Saturday, August 11, 2012

Sweden cuts the consumption tax for restaurants


According to basic models of taxation all economic activity should be taxed at the same rate (ignoring externalities and fairness consideration). This is called tax-neutrality. 

If you are taxing the sale of Pepsi at 10% and the sale of Coke at 20% you create distortions by artificially making people drink more Pepsi. Moreover since the economic damage from tax rates is not linear but quadratic in the tax rate, each dollar collected from the tax on Coke at the margin does more damage as the Pepsi tax. There are therefore efficiency gains from harmonizing the two rate rates.  

This model is however an oversimplification. The neutrality principle implicitly assumes that all economic activities are equally tax-sensitive. Ramsey's principle of optimal taxation dictates that we should tax activities proportional to tax sensitiveness. Different economic activities differ in price sensitiveness. For instance taxing land has a very small effect of supply whereas taxing foreign capital can substantially reduce supply. 

For consumption taxes the overriding principle has been to equalize taxes across goods. This is sometimes claimed to be optimal taxation. But I disagree. In Gary Beckers model of household production the ability of households to create substitutes is different for different product categories. Households cannot themselves build high-tech goods such as electronics or vehicles regardless of how high the sales tax is, but can easily produce close substitutes for many services, such as transportation or eating out. Because of this taxes on services can reduce labor supply more than taxes on goods.

Another issue is how labor-intensive each good is. In a welfare state the social cost of unemployment for low-skill workers is higher than the social cost of unemployment for high-skill workers. Therefore it may makes sense (“second-best”) to tax goods and services produced by low-skill workers. 
 
Based on these considerations the Swedish center-right government decided to lower the value added tax on restaurant services from 25 percent to 12 percent. The decision was made in November 2011. 

Konjunkturinstitutet has evaluated the effect of the tax cut on prices. They compare restaurant prices to trend and to other Nordic countries and conclude that so far 30% of the tax cut has passed on to lower prices. The graph shows the price change in the quarter the tax cut was enacted.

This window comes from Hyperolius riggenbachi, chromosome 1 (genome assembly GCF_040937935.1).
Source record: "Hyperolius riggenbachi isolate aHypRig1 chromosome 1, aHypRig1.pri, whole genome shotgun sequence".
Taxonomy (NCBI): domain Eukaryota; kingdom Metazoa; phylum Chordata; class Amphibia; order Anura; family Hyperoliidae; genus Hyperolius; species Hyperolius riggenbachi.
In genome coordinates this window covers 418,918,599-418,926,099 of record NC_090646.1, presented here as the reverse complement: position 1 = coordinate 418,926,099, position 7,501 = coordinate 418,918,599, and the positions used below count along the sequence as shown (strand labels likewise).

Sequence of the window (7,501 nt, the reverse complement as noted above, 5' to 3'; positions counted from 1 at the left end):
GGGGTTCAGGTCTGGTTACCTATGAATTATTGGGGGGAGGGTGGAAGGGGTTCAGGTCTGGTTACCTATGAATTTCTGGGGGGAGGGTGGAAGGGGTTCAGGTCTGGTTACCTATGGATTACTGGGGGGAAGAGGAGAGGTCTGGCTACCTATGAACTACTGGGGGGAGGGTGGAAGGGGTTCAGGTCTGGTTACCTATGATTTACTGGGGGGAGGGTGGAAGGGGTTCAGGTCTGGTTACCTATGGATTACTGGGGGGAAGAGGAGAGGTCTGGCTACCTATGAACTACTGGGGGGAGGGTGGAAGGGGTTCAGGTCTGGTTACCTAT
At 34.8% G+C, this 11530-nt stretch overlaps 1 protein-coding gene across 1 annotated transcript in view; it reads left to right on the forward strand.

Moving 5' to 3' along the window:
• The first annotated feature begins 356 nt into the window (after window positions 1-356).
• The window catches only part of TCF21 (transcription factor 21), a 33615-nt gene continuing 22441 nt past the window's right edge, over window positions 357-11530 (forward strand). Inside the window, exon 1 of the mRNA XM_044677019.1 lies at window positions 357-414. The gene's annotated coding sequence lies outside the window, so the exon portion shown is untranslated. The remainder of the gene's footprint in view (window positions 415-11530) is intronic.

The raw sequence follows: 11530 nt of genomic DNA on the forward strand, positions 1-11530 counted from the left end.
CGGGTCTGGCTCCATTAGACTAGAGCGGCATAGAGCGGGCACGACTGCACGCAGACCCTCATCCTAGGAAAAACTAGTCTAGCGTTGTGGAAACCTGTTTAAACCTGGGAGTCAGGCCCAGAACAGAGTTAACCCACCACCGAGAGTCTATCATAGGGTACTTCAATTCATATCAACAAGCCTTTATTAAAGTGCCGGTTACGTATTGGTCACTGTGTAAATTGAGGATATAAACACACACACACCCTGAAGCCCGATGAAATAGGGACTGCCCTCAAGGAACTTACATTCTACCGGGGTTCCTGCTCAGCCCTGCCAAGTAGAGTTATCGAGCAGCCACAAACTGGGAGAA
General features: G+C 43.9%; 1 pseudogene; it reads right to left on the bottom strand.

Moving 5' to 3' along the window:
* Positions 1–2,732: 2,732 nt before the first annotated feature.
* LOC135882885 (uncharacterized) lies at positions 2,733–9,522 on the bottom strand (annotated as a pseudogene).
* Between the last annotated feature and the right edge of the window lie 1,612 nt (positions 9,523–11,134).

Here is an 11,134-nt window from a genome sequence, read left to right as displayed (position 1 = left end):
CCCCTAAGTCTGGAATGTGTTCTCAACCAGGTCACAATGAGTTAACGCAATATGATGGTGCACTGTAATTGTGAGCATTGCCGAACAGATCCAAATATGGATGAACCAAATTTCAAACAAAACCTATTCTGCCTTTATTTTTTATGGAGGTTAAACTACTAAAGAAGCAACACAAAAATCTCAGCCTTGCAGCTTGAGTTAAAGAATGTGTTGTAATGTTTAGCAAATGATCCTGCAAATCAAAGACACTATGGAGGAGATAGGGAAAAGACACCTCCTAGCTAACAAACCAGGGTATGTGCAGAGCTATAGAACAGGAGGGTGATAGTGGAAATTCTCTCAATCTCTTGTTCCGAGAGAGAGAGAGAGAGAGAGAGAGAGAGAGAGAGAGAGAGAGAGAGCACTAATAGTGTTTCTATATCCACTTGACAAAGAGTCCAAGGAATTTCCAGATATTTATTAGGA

I graph food prices and the prices for restaurant services from 2008. The price of restaurant services falls when the tax is cut and remains constant while inflation in food prices continues. Swedish restaurant prices appears to be 2-3 percent lower than they would have been without the tax cut. 

The critique from the left was that this tax cut would not affect sales and employment and would simply be a waste of money. The left-leaning Aftonbladet editorial page writes:

“The theory behind the tax cut is that when prices fall more people will go to restaurants with higher need for hiring. But reality is not so simple. There are more things than the price level which decide if people go to a restaurant, such as habits and the availability of time”

However sales did turn out to substantially increase. Statistics Sweden reports that restaurant sales were 4.9 percent higher in June 2012 than a year before. This should be compared to retail sales growth during the same period of only 0.9 percent. Despite the economic crisis the growth rate in restaurant sales this quarter was the second highest in a decade. Only 60 percent of the restaurant sector was affected by the lower sales tax, which makes these figures even more impressive. 

Though the reform has has some success, it’s interesting that prices have not fallen by the full 10 percent of prices the value added tax cut represents. It may be that some restaurants engaged in tax evasion, so that the taxes paid previously in practice were less than 25 percent to begin with. 

Moreover there is a tendency in policy evaluation to be impatient. Most reforms only take full effect with a long lag as firms and people adjust their behavior. For instance the channel through which tax increases effect hours worked may be slow, generational changes in norms regulating work. In that case you may not notice the full effect of a tax increase for years or even decades, even in cases where the long-run effect is strong. The tax literature focuses on individual-level effects in the short or medium run, ignoring societal effects taking place over the long run.

If the restaurant industry is characterized by something between oligopoly and monopolistic competition a tax cut like this may require new entry for full effect on prices. The part of the sales tax cut which has not passed through in terms of lower prices raises the profitability of the industry. Over time this should put downward pressure on prices. I expect the price of restaurant services to rise less than inflation for some more time.


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